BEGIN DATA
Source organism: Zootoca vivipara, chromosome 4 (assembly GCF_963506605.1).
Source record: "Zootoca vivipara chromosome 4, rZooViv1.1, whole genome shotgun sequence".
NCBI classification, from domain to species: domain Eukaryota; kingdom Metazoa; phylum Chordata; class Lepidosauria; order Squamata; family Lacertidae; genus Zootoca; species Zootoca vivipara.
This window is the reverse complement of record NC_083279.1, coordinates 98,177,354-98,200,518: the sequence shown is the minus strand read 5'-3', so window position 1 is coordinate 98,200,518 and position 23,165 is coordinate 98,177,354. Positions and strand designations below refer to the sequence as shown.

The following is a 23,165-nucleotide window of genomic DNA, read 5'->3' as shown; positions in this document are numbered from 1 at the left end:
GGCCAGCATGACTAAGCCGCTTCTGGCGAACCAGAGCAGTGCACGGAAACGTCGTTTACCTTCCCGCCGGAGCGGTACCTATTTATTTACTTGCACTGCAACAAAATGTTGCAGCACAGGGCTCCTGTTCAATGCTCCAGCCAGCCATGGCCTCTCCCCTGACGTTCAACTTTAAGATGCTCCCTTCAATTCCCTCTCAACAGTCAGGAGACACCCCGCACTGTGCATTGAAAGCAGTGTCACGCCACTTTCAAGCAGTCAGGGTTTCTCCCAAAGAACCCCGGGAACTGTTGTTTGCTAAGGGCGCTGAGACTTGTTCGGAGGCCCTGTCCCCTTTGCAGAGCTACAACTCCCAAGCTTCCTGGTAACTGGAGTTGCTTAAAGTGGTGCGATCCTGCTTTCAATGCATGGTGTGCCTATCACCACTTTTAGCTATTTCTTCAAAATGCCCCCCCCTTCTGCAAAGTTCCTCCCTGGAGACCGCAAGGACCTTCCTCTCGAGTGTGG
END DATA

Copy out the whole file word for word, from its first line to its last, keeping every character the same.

Source organism: Zootoca vivipara, chromosome 4 (assembly GCF_963506605.1).
Source record: "Zootoca vivipara chromosome 4, rZooViv1.1, whole genome shotgun sequence".
NCBI classification, from domain to species: domain Eukaryota; kingdom Metazoa; phylum Chordata; class Lepidosauria; order Squamata; family Lacertidae; genus Zootoca; species Zootoca vivipara.
This window is the reverse complement of record NC_083279.1, coordinates 98,177,354-98,200,518: the sequence shown is the minus strand read 5'-3', so window position 1 is coordinate 98,200,518 and position 23,165 is coordinate 98,177,354. Positions and strand designations below refer to the sequence as shown.

The following is a 23,165-nucleotide window of genomic DNA, read 5'->3' as shown; positions in this document are numbered from 1 at the left end:
GGCCAGCATGACTAAGCCGCTTCTGGCGAACCAGAGCAGTGCACGGAAACGTCGTTTACCTTCCCGCCGGAGCGGTACCTATTTATTTACTTGCACTGCAACAAAATGTTGCAGCACAGGGCTCCTGTTCAATGCTCCAGCCAGCCATGGCCTCTCCCCTGACGTTCAACTTTAAGATGCTCCCTTCAATTCCCTCTCAACAGTCAGGAGACACCCCGCACTGTGCATTGAAAGCAGTGTCACGCCACTTTCAAGCAGTCAGGGTTTCTCCCAAAGAACCCCGGGAACTGTTGTTTGCTAAGGGCGCTGAGACTTGTTCGGAGGCCCTGTCCCCTTTGCAGAGCTACAACTCCCAAGCTTCCTGGTAACTGGAGTTGCTTAAAGTGGTGCGATCCTGCTTTCAATGCATGGTGTGCCTATCACCACTTTTAGCTATTTCTTCAAAATGCCCCCCCCTTCTGCAAAGTTCCTCCCTGGAGACCGCAAGGACCTTCCTCTCGAGTGTGG